Microsoft (MSFT) scored a $7.2 billion deal to buy Nokia’s (NOK) mobile phone business and license its patents, eyeing a combination that will better compete with industry heavyweights Apple (AAPL), Google (GOOG) and Samsung.
The move comes less than two weeks after the Redmond, Wash.-based software giant announced the pending retirement of longtime Chief Executive Steve Ballmer, who is slated to leave within a year.
With the Nokia acquisition, several top executives at the Finnish smartphone maker, including CEO Stephen Elop, are expected to slide over to Microsoft. Elop has been rumored to be a contender to replace Ballmer, and in an interview with the Seattle Times, the Microsoft chief said Elop will now be considered an internal candidate to run the company.
The companies said Microsoft will buy “substantially all” of the Nokia business, including its smartphone operations, and license the company’s patents as part of the deal.
Microsoft will use overseas cash to pay for the transaction, which is expected to close in the first three months of 2014. The deal is subject to approval by Nokia shareholders.
Nokia, which was once the global leader in mobile devices, signed a pact more than two years ago that made Redmond the exclusive software provider for Nokia smartphones. Last fall, Nokia launched its Lumia line of smartphones running Windows Phone 8.
According to comScore, Microsoft’s global market share in smartphones is about 3%. During a conference call on Tuesday, Microsoft said its phones have over 10% market share in nine markets.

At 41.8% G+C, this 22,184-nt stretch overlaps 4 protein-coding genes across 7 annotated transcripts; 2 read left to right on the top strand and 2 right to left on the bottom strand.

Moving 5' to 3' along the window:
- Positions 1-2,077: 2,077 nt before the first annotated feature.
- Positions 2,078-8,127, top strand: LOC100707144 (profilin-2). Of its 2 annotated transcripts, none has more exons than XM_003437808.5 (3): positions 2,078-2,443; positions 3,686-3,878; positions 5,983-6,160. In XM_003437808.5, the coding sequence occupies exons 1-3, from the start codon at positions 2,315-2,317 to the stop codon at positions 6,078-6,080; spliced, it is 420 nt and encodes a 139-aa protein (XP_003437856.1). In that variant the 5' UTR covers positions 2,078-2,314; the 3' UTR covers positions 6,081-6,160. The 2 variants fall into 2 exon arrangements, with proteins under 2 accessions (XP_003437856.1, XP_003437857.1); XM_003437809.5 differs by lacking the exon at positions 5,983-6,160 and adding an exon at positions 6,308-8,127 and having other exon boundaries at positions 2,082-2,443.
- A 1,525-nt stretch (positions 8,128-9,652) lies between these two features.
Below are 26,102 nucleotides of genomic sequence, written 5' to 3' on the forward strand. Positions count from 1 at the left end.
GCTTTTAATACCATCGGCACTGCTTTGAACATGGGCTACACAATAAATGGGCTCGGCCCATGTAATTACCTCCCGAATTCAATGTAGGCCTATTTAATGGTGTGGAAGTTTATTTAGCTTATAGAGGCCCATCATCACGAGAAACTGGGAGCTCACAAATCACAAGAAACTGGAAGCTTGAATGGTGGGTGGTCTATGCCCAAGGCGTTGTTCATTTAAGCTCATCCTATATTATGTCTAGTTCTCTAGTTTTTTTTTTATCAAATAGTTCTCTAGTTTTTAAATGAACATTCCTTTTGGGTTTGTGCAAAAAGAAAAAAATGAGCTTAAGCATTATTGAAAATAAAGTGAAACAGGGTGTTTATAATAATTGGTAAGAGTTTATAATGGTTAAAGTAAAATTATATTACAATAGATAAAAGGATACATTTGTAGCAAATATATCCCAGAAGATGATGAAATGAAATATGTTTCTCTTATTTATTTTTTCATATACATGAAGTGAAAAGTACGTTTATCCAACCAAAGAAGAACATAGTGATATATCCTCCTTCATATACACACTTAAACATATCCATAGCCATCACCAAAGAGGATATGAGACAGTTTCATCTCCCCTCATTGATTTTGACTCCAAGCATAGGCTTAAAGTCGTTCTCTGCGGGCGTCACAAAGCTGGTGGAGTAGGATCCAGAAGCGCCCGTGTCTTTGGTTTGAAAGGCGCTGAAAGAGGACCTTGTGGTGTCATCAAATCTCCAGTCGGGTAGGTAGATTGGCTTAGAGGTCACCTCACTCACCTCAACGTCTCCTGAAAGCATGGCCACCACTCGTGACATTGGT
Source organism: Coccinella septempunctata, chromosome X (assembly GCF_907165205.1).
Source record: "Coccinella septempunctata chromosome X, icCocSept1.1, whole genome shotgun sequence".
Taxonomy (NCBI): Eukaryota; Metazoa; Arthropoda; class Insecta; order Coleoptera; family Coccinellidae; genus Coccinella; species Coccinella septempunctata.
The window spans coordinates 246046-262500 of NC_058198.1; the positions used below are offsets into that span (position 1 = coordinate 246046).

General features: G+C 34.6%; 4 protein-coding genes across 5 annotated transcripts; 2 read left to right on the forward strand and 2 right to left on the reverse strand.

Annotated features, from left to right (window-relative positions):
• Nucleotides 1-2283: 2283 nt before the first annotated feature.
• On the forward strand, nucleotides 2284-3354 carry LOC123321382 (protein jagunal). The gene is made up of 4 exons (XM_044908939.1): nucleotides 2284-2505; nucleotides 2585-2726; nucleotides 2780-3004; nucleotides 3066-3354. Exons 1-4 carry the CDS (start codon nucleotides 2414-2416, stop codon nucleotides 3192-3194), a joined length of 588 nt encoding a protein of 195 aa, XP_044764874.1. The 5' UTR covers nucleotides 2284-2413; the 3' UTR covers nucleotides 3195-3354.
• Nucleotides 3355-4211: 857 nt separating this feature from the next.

“It’s a bold step into the future – a win-win for employees, shareholders and consumers of both companies. Bringing these great teams together will accelerate Microsoft’s share and profits in phones, and strengthen the overall opportunities for both Microsoft and our partners across our entire family of devices and services,” Ballmer said in a statement, adding that Nokia bring “proven capabaility and talent” in areas like engineering and design.
Ballmer also recently announced a major restructuring that organizes Microsoft around eight functions. The CEO has been reworking the company based on a “devices and services” strategy that focuses on both software and hardware.
Elop, who took over Nokia in 2010, is stepping down from his role as CEO ahead of the transition to Microsoft. Current chairman Risto Siilasmaa will serve as interim CEO of Nokia.
Shares of Microsoft were down 4.9% at $31.75 in pre-market trading Tuesday. Nokia soared 42.6% to $5.56.